Easy ride is over – now investor choices become harder
3 June 2018
It’s time to decide between the baby and the bathwater, says Anthony Rayner, manager of Miton’s multi-asset fund range.
During the QE dominant years, it didn’t seem to matter if investments fell into the ‘baby’, or the ‘bathwater’ category. More to the point, the process of ‘throwing out’ was pretty infrequent. Monetary policy was so historically loose that very little ‘creative destruction’ actually happened, in contrast to more typical downturns. As a result, capital was misallocated, zombie companies multiplied and, in many ways, investors had a fairly easy ride.
Have we reached a handbrake turn moment? The yield of the US 10-year Treasury, the so called risk-free asset, has pushed through 3% (having started the year at 2.4%) and so increasingly challenges the relative attractiveness of other asset classes, and at the same time is pushing up the cost of debt. In short, it’s a more demanding environment for many corporates but also for their equity and their debt, and this extends to government debt too.
Markets had seemed to be fairly relaxed about this, possibly because the US Federal Reserve has been pretty consistent in communicating higher rates and so it has not been new news for markets. However, the combination of persistently higher US Treasury yields and a recent strong US dollar (whose previous weakness had confounded many, including us), seems to have awakened markets. Not too surprising perhaps, as both contribute to tighter financial market conditions.
Going forward, we are more confident in higher US Treasury yields being part of our base case (as the Fed’s communication and US economic momentum has been pretty consistent) than a strong US dollar, as it’s much less clear what drives currencies. That said, if strong US economic growth relative to other economies is the dominant dynamic here then maybe it’s reasonable to expect the more recent double act to continue.
In that sense, shouldn’t they act as a natural stabiliser of the US economy? In practice, it’s never as easy as that and we expect more causalities than we have been used to in recent years. In fact, we’ve already seen a number of areas flashing red. The chart below shows how the Argentinean peso and the Turkish lira have weakened materially in recent weeks against the US dollar, and it’s no coincidence that they both have high and deteriorating current account and government budget deficits to finance.
Emerging currencies feeling the heat
Source: Bloomberg, 01/01/2018 – 21/05/2018.
In these situations, for the fragile emerging market, the dynamic can work as a natural stabiliser in reverse. Authorities are often forced to raise rates to respond to changing external pressures, which can cause capital flight, which often leads to compounding already deteriorating domestic growth.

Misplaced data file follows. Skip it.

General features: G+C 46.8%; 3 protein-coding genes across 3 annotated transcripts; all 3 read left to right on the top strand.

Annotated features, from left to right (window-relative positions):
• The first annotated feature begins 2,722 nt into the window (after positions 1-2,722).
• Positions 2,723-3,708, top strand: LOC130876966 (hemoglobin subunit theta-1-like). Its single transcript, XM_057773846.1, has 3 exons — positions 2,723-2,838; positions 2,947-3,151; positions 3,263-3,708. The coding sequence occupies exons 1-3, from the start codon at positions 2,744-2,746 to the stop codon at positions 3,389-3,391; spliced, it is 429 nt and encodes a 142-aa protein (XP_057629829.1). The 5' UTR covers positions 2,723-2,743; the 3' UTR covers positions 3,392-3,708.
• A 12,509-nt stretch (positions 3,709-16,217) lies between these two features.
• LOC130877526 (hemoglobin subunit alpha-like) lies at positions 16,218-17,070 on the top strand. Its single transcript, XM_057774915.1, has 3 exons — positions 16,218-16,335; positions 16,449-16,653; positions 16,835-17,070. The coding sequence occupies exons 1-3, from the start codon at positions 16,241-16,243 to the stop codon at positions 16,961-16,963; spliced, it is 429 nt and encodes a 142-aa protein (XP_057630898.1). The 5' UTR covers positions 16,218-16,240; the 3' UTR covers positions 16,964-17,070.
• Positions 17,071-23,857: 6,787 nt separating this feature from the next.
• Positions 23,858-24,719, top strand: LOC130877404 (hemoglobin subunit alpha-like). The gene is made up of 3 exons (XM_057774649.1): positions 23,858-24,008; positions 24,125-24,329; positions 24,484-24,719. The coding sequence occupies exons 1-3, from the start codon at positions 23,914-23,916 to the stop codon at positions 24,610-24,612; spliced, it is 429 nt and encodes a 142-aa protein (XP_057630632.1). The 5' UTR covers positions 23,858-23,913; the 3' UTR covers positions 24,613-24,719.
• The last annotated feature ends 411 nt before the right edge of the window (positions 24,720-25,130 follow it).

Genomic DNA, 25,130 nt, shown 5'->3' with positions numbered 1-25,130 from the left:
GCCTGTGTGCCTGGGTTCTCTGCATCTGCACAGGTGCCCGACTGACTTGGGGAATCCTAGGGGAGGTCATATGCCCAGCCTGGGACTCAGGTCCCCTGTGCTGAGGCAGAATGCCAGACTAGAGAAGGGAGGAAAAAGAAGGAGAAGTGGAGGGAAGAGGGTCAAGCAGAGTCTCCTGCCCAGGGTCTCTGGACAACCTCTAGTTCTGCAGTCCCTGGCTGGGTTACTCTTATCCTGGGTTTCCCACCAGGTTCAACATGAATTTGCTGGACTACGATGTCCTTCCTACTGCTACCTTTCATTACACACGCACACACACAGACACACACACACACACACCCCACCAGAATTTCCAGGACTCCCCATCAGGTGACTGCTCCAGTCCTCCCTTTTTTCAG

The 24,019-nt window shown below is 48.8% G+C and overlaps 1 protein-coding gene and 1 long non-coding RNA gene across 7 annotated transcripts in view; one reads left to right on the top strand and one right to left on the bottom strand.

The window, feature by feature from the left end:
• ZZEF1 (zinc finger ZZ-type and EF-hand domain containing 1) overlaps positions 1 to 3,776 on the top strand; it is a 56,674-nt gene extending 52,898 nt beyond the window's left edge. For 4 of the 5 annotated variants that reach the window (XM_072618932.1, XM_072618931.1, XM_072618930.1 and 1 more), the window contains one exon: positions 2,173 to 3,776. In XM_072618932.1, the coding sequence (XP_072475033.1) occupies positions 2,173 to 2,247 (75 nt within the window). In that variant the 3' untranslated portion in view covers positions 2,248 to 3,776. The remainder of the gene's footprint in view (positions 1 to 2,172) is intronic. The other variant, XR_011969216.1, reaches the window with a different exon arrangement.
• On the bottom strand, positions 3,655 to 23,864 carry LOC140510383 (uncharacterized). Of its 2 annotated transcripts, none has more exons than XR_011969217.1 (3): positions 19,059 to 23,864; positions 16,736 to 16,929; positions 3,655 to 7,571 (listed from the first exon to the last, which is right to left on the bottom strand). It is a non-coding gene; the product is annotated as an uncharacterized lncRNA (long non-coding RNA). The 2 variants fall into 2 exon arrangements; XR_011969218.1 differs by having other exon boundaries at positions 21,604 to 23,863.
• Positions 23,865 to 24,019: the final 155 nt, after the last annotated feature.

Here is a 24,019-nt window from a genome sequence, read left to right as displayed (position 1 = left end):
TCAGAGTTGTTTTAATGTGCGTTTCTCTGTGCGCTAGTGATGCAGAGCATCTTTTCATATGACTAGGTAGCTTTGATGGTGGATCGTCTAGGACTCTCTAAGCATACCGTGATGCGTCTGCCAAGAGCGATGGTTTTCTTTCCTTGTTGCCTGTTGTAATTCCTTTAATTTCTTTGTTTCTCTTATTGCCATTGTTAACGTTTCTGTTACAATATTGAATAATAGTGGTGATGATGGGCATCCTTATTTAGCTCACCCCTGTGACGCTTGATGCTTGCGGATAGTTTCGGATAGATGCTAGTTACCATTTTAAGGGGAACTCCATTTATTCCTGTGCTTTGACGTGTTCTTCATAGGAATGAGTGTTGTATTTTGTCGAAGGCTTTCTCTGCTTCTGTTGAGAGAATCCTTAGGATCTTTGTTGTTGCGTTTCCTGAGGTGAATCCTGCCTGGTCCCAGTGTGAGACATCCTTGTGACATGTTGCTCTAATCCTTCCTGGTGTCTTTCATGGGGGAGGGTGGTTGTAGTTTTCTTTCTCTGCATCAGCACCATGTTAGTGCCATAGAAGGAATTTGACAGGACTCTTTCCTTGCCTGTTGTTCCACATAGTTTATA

We have no exposure to Turkey or Argentina, nor do we to Russia or the Philippines, which have also showed signs of stress recently. We do have a small exposure to Brazil but have been reducing this in light of extra volatility in Brazilian assets.
We retain a small exposure to Mexico, which has so far proved more resilient, as well as equity exposure in areas like India and China, whose more self-sustaining economies are about as far removed from the emerging markets of Turkey and Argentina, as Germany is from Greece in the ‘developed’ market universe.
It’s not just emerging markets though. European political risk is nothing new and recent price action amongst Italian assets is reflective of an extremely unusual coalition, where there seem to be far too many moving parts, even by the standards of Italian politics. However, it also seems to reflect more demanding investors, indeed, and it feels like the bond vigilantes might be back in town. We have no Eurozone government or corporate bonds, and we have three Italian equities which have so far weathered the storm well, as they are dominated by earnings outside Italy.
To say central banks are aware of the risks of raising rates too quickly is to underestimate their concern around this issue. That said, the narrative is definitely evolving, especially for the Fed. Recent hints that the concept of forward guidance will be phased out at some point, plus the absence of any market-calming words during this year’s market rout, feel like further moves away from QE, as is the rise in volatility and, importantly, a more discerning investor.
Are these developments positive or negative? If financial markets are becoming more discerning, it would look to benefit active investors over passive investors, assuming the active investor is any good. More generally, if markets are entering a period where central banks exit QE then that should also be broadly positive, assuming that markets digest rather than dislocate. In this environment we would continue to expect to see cyclical equity perform best, which remains our bias.
To conclude, risk is now being teased out in different ways. The proverbial ‘risk-free asset’ is now offering more in yield and, potentially, more from currency strength for overseas investors, thereby changing investor attitude to risk across asset classes. At the same time, it’s increasing the cost of financing, which is being compounded for those businesses and governments where revenues are in a depreciating currency and debt is denominated in US dollars. Investors will have to work harder than they have done in recent years, as they decide what to throw out.
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